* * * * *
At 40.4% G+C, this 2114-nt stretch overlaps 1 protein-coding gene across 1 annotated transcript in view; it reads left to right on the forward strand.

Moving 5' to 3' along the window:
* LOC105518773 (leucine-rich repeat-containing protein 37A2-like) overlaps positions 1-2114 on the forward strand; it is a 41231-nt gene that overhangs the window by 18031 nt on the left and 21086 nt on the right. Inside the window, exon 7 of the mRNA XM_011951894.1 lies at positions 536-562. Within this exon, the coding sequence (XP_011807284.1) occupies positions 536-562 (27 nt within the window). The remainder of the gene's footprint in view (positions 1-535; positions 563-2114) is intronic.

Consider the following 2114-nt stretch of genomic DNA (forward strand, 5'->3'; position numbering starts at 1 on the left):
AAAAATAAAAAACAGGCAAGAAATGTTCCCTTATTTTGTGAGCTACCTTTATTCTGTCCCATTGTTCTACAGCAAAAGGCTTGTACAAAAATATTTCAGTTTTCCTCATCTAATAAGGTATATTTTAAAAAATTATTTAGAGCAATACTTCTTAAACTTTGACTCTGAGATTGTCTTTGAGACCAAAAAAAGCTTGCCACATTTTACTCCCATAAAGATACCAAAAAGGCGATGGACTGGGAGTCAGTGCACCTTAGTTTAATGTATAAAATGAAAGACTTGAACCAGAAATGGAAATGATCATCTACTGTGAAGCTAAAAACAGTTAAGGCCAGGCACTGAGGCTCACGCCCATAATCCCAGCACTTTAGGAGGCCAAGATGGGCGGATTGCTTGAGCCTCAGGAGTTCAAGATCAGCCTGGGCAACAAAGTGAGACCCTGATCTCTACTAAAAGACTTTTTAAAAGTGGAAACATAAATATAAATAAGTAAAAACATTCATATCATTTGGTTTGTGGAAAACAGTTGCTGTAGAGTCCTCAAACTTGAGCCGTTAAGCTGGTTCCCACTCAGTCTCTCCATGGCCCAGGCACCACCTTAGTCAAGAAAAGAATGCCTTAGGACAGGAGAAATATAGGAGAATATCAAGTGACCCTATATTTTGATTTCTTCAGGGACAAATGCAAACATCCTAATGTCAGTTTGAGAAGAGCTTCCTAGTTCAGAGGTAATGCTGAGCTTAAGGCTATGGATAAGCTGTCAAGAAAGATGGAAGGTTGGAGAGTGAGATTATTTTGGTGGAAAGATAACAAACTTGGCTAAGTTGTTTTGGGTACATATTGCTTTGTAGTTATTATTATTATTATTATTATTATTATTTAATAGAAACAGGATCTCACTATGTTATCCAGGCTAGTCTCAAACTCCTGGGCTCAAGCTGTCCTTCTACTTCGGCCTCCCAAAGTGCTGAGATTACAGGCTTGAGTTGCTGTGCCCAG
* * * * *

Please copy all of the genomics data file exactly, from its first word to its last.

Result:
At 40.4% G+C, this 2114-nt stretch overlaps 1 protein-coding gene across 1 annotated transcript in view; it reads left to right on the forward strand.

Moving 5' to 3' along the window:
* LOC105518773 (leucine-rich repeat-containing protein 37A2-like) overlaps positions 1-2114 on the forward strand; it is a 41231-nt gene that overhangs the window by 18031 nt on the left and 21086 nt on the right. Inside the window, exon 7 of the mRNA XM_011951894.1 lies at positions 536-562. Within this exon, the coding sequence (XP_011807284.1) occupies positions 536-562 (27 nt within the window). The remainder of the gene's footprint in view (positions 1-535; positions 563-2114) is intronic.

Consider the following 2114-nt stretch of genomic DNA (forward strand, 5'->3'; position numbering starts at 1 on the left):
AAAAATAAAAAACAGGCAAGAAATGTTCCCTTATTTTGTGAGCTACCTTTATTCTGTCCCATTGTTCTACAGCAAAAGGCTTGTACAAAAATATTTCAGTTTTCCTCATCTAATAAGGTATATTTTAAAAAATTATTTAGAGCAATACTTCTTAAACTTTGACTCTGAGATTGTCTTTGAGACCAAAAAAAGCTTGCCACATTTTACTCCCATAAAGATACCAAAAAGGCGATGGACTGGGAGTCAGTGCACCTTAGTTTAATGTATAAAATGAAAGACTTGAACCAGAAATGGAAATGATCATCTACTGTGAAGCTAAAAACAGTTAAGGCCAGGCACTGAGGCTCACGCCCATAATCCCAGCACTTTAGGAGGCCAAGATGGGCGGATTGCTTGAGCCTCAGGAGTTCAAGATCAGCCTGGGCAACAAAGTGAGACCCTGATCTCTACTAAAAGACTTTTTAAAAGTGGAAACATAAATATAAATAAGTAAAAACATTCATATCATTTGGTTTGTGGAAAACAGTTGCTGTAGAGTCCTCAAACTTGAGCCGTTAAGCTGGTTCCCACTCAGTCTCTCCATGGCCCAGGCACCACCTTAGTCAAGAAAAGAATGCCTTAGGACAGGAGAAATATAGGAGAATATCAAGTGACCCTATATTTTGATTTCTTCAGGGACAAATGCAAACATCCTAATGTCAGTTTGAGAAGAGCTTCCTAGTTCAGAGGTAATGCTGAGCTTAAGGCTATGGATAAGCTGTCAAGAAAGATGGAAGGTTGGAGAGTGAGATTATTTTGGTGGAAAGATAACAAACTTGGCTAAGTTGTTTTGGGTACATATTGCTTTGTAGTTATTATTATTATTATTATTATTATTATTTAATAGAAACAGGATCTCACTATGTTATCCAGGCTAGTCTCAAACTCCTGGGCTCAAGCTGTCCTTCTACTTCGGCCTCCCAAAGTGCTGAGATTACAGGCTTGAGTTGCTGTGCCCAG